Cross-posted from Archein: cars, google, and china

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On Energy

On January 10, 2010, in The Public, by Joe Costello

on energy

We watched the financial system help bring down the economy, but the fact is all finance remains a sideshow to the what is really the main event of modern life — energy. It is the harnessing of fossil fuels for human use that pretty much allows much of what we deem modern. And no nation on the planet has been more proliferate in its use of energy than the United States, thus America for the past hundred years has been equated with modernity. The most important fossil fuel for American modernism has been oil, more accurately cheap oil, and that is becoming increasingly problematic.

America first became aware of its oil dependence back in the 70s, but has done little about it except build its military in attempt to secure the remaining resources. The simple accounting fact is the finding of new sources of oil peaked back in the mid-1960s and has been pretty much a straight line decline every year some. Over the last decade, it has been struggle for the oil industry to even keep discoveries equal to existing use.

The United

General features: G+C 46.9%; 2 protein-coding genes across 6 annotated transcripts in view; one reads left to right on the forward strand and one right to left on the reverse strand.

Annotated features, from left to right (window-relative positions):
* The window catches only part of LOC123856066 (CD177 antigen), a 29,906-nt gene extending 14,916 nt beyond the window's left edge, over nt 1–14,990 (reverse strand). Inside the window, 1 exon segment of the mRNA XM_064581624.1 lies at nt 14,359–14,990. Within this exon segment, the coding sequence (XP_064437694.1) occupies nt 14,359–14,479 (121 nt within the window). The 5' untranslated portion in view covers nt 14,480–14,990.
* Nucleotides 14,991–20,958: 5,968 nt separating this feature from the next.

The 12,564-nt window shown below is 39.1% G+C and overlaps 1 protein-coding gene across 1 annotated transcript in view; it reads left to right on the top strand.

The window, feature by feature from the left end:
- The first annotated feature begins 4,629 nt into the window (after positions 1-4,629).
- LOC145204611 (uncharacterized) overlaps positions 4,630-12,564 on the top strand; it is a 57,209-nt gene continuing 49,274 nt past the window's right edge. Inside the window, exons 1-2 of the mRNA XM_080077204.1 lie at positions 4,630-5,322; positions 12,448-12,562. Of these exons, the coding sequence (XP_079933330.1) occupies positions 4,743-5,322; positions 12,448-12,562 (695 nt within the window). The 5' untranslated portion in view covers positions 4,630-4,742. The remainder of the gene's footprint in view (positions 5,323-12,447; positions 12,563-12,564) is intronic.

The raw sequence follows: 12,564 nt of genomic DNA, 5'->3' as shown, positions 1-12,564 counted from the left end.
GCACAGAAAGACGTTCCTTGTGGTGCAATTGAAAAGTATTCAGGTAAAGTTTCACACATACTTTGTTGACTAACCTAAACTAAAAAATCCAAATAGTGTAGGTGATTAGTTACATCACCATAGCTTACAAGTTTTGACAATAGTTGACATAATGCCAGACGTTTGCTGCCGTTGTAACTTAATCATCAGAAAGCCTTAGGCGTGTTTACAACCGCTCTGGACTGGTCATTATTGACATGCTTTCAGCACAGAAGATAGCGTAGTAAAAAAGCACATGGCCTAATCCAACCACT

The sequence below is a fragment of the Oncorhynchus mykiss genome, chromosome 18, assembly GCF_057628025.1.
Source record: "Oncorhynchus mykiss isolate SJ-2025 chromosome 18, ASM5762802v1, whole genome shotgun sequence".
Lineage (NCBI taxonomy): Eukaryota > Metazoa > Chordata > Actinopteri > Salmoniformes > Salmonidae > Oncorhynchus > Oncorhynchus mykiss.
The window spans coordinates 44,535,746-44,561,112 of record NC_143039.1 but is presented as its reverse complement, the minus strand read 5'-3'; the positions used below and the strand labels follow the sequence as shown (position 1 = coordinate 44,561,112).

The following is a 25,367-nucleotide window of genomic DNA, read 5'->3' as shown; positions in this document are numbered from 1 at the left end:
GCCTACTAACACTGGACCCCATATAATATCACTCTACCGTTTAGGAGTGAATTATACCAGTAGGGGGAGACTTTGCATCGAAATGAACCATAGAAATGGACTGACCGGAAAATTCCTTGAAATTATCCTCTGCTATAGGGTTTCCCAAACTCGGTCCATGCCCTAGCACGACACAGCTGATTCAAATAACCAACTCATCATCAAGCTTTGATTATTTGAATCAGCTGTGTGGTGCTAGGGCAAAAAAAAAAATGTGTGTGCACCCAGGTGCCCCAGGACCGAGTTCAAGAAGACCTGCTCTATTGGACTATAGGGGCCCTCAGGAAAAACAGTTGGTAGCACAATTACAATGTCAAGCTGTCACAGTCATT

States most recent oil program was the occupation of Iraq, and we will not be gone from Iraq until we solve our oil addiction. Stuart Staniford of The Oil Drum has an interesting piece about the redeveloping of Iraq’s oil industry and the Iraqis claim they can eventually pump 12 million barrels a day. This is very hard to believe for many many reasons. It would mean the Iraqis increasing total global production by over 10%. But, let’s say they’re right. It would be good news for the world only in the sense that as Staniford piece points out it gives the world more time to transition away from oil. However, there is no sign of this happening anywhere, particularly in the US, and of course China is going full bore in building their own oil dependence — call it modernity.

Thinking about energy gives a whole new meaning to the term post-modern. Every idea about future economic health needs to be tied to a transition away from oil. The good ideas don’t for the most part include present bio-fuels, particularly the turning of food-stuffs into transportation fuels. The American ethanol program is plain and simple immoral. But there’s other problems with many bio-fuels and the Post has good piece on the problems of increasing bio-fuels with more forest materials.

Energy remains the foundation of any discussion on the economy and it’s future health. One easy way to think, burning isn’t a solution. For America, it means conservation and efficiency foremost, and our waste is of such a horrendous magnitude there’s plenty to gain. The other is the sun and after many years of procrastinating, we seem finally to be getting serious about it. And that’s much better news that any increase in Iraq oil production.